Staphisagria, Stavesacre. In large doses is an emetic, cathartic, and narcotic, rather unsafe in use. In small doses (f.e. or ec. tr., 1-5 to I I.) it is a stimulant tonic to the nervous system. of value in melancholic and hysterical conditions, but its chief value is as a soothing agent upon the genito-urinary organs. It has considerable reputation in irritation of the prostate, testicles, and vesicule seminales, arresting mucopurulent discharges, such as gleet. Nocturnal emissions in nervous and anemic men and incomplete urethral evacuations are relieved by it. The homeopaths employ it in recurrent styes, salivation, and crural neuralgia, as well as in "sexual sins."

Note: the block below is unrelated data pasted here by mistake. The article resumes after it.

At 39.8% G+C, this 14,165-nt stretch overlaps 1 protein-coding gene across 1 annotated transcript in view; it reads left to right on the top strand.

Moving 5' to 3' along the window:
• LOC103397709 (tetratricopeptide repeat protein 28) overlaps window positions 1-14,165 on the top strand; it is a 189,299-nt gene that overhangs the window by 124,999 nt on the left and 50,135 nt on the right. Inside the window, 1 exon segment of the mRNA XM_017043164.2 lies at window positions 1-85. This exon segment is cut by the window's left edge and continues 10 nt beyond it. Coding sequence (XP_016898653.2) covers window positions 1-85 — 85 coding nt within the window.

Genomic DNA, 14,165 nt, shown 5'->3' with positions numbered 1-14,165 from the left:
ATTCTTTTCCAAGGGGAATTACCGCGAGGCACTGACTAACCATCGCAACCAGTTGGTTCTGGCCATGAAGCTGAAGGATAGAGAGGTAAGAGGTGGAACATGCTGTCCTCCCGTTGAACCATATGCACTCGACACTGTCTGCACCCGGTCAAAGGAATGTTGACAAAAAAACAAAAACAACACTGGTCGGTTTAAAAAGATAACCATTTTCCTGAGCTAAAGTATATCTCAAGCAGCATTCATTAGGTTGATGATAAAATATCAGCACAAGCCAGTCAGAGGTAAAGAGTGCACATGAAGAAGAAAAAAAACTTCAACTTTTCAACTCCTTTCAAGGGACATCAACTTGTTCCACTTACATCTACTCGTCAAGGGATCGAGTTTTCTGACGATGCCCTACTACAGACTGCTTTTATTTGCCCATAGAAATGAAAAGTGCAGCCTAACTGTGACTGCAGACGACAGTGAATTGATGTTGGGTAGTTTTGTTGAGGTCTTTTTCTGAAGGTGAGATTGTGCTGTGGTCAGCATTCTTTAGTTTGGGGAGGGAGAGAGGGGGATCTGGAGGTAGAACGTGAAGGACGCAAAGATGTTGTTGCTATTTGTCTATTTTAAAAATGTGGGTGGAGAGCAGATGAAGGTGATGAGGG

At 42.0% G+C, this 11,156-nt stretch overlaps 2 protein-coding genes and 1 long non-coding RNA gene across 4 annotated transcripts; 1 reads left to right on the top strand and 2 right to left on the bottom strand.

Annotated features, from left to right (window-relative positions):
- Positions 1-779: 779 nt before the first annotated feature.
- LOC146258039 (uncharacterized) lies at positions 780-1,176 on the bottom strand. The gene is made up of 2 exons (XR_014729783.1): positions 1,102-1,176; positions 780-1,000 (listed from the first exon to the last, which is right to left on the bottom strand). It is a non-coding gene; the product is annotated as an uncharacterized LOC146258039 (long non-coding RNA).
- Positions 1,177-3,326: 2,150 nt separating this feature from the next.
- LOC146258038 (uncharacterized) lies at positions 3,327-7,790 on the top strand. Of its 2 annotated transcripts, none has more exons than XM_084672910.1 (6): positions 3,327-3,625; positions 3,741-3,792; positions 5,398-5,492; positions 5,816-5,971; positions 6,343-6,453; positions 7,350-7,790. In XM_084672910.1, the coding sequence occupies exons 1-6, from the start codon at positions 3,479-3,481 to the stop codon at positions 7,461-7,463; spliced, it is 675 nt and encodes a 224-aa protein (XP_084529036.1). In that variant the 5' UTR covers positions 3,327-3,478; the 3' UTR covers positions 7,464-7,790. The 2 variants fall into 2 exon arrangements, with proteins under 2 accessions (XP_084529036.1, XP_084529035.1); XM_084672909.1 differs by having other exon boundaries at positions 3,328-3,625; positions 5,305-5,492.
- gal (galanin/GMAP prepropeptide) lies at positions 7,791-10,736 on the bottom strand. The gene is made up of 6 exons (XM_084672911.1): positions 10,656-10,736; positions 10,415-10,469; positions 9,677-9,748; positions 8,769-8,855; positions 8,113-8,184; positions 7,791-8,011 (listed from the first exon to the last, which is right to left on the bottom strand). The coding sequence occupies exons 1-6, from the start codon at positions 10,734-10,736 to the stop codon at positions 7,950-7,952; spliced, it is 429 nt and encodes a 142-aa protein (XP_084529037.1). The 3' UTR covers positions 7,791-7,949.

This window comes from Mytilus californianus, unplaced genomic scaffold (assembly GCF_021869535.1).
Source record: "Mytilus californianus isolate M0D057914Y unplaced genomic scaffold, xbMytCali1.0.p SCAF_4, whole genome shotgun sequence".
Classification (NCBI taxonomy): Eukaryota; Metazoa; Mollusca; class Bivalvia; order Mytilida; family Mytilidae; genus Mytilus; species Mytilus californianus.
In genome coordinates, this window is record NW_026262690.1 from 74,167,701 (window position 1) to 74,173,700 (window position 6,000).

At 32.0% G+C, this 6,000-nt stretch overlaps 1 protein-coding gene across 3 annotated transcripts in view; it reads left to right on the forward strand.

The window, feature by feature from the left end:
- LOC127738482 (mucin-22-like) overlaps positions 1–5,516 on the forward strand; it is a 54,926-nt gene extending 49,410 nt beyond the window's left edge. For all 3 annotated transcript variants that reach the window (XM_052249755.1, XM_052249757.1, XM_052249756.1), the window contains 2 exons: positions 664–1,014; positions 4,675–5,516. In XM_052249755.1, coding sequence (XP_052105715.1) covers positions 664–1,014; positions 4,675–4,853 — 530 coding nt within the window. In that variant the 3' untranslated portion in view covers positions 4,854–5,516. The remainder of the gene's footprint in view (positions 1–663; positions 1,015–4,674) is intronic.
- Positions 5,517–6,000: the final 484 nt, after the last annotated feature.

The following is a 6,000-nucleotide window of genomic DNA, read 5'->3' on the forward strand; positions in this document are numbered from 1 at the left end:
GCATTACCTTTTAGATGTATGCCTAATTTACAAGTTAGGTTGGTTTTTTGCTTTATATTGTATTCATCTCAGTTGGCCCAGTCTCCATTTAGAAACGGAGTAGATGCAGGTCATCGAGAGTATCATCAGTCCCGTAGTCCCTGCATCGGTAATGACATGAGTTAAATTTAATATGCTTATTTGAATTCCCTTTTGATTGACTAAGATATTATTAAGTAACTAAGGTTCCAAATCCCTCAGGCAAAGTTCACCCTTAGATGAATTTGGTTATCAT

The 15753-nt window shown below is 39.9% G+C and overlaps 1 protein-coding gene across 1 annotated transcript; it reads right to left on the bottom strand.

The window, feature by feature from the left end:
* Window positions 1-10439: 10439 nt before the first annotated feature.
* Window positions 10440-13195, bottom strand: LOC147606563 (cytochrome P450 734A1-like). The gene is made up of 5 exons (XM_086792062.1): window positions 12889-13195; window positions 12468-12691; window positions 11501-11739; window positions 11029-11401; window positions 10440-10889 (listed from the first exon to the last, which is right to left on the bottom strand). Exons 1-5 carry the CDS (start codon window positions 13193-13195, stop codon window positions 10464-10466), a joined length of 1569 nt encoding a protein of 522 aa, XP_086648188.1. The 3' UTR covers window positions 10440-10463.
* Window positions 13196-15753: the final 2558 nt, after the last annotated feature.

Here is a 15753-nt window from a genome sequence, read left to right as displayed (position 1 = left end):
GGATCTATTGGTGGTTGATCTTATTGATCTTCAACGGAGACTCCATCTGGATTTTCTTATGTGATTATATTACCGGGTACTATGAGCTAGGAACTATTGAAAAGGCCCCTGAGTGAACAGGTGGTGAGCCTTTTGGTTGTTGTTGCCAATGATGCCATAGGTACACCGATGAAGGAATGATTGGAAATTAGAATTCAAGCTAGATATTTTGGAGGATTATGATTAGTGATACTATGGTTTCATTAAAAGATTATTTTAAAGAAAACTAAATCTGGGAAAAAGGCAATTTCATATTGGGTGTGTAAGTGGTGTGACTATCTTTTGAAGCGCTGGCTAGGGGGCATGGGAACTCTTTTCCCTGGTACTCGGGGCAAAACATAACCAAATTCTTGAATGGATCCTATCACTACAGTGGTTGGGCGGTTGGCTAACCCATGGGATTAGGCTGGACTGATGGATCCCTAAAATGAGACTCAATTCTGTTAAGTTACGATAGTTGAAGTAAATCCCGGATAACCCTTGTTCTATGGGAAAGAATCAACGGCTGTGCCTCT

The ec. tr. contains the fixed oil of the seed, and makes a milky admixture with water. Most tinctures are made of seed from which this oil has been expressed. The contention has been made, but not well sustained, that the oil possesses therapeutic value. Equal parts of the fluidextract and cologne water are used to destroy pediculus pubis and p. capitis.

It must not be forgotten that staphisagria is very poisonous, and its preparations must be used with care and discrimination. In my own experience, fairly good results have been obtained from small doses of the drug.